One of San Francisco's least-dense neighborhoods, where the city probably should have been pushing for more multifamily and affordable housing for decades, is the site of the latest showdown between city leaders and NIMBY residents who don't want any development called "affordable" happening near their single-family homes.

The SF Board of Supervisors' Budget and Finance Committee on Wednesday approved a $14.7 million loan to acquire the Police Credit Union site at 2550 Irving Street (at 27th Avenue) and redevelop it as a seven-story, 98-unit affordable housing development. As KPIX explains, the Mayor’s Office of Housing and Community Development and the Tenderloin Neighborhood Development Corporation are using funding from Prop A, the voter-approved housing bond from 2019, to acquire the property and pay pre-development expenses — and the loan will now go before the full board for a vote.

Supervisor Gordon Mar, who represents the Sunset, has stood firm in his support of the project despite plenty of NIMBY anger and racism from area residents. As the Chronicle reported from a community meeting late last month, around 200 opponents of the project spoke out about everything from shadows to "toxic waste" to the scale of the proposed building — at seven stories residents complain it will dwarf their smaller properties. Going back to January, the project inspired an opposition campaign with leaflets stuffed in mailboxes proclaiming "No Slums in the Sunset," apparently equating affordable housing with "slums."

But density on the west side has been a long time coming, and at some point the political will from the larger city's population may finally eclipse the anxieties of the mostly retired homeowners who hate anything that will make this part of the city less suburban and two-story than it's always been.

And there's no doubt some racism going on here — as the Chronicle's Editorial Board pointed out recently, the "no slums" slogan is no different from a fight going on about affordable housing in downtown Livermore, where a proposed development has been openly compared to a "ghetto" by one city official.

An opponent of the Irving Street project has referred to it as becoming "the best place in San Francisco to buy heroin," and that January leaflet referred to Mar as a “CCP member” — as in the Chinese Communist Party.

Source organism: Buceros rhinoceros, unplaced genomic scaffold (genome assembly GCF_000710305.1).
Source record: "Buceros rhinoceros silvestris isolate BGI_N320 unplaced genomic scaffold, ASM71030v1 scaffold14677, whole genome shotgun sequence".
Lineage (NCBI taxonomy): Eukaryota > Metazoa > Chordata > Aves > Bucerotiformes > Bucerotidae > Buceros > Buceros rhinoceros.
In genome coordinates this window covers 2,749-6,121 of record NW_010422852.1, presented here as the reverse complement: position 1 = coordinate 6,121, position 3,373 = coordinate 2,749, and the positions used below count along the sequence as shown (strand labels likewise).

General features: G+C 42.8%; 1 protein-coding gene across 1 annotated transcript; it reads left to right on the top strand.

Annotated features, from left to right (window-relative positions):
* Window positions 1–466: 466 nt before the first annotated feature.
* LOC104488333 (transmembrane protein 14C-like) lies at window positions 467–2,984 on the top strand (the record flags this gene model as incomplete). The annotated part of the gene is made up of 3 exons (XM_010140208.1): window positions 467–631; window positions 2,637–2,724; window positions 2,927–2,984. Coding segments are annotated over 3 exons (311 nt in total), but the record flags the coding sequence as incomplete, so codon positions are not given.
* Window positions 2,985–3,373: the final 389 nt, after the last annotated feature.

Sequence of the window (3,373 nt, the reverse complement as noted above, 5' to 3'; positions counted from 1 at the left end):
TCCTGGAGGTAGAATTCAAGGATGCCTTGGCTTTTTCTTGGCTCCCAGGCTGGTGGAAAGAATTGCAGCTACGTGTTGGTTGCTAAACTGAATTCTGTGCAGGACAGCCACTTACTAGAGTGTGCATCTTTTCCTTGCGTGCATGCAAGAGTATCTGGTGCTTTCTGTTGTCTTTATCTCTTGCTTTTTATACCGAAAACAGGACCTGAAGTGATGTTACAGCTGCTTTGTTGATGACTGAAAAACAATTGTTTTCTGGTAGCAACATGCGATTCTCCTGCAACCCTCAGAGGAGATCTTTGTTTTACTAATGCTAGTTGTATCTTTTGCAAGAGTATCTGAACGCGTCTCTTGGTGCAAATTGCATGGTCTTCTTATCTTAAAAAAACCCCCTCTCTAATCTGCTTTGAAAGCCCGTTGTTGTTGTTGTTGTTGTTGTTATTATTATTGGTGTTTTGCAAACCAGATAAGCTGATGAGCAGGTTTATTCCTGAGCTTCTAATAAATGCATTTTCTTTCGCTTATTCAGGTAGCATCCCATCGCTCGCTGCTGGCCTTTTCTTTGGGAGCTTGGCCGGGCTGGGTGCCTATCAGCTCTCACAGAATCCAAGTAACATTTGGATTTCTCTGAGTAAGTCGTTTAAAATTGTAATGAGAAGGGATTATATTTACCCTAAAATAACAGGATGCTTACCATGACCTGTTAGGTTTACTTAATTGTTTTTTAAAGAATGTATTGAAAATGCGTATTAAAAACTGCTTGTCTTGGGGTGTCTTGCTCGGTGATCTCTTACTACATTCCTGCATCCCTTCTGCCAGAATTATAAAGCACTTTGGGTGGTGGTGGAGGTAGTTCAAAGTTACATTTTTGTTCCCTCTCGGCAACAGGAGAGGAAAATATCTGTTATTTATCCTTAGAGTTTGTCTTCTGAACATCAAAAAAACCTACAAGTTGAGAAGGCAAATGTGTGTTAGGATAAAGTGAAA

Some younger residents, like 26th Avenue resident Andrew deCoriolis who spoke to the Chronicle, and who can see the development site from his window, support the project. "The big picture is that we need more housing — it’s not that complicated,” he said. "San Francisco needs hundreds of thousands of new units and every neighborhood is going to have to build. Do I want a big building on my block? Not necessarily, but we all need it."

Mar had to leave that contentious June 30th meeting early, but he said to the assembled, "This is an example of what makes the Sunset great. It’s a deep passion and concern and commitment about our neighborhood. This is also fostering an important conversation in our neighborhood about how we address the affordability crisis."

Mar sits on the Budget and Finance Committee and he helped usher the loan to approval on Wednesday. He issued a new statement to KPIX saying, "The Sunset District has historically been a beacon for working and middle-class families but growing inequality and the resultant housing affordability crisis has made it so that moderate and low-income households can no longer afford to stay in the city and parts once considered more affordable like the Sunset. The development at 2550 Irving is one way to restore balance, increasing opportunities for families with children and others currently unable to afford market-rate housing. It embodies our Sunset values and priority on stabilizing working families."

Rendering above via Pyatok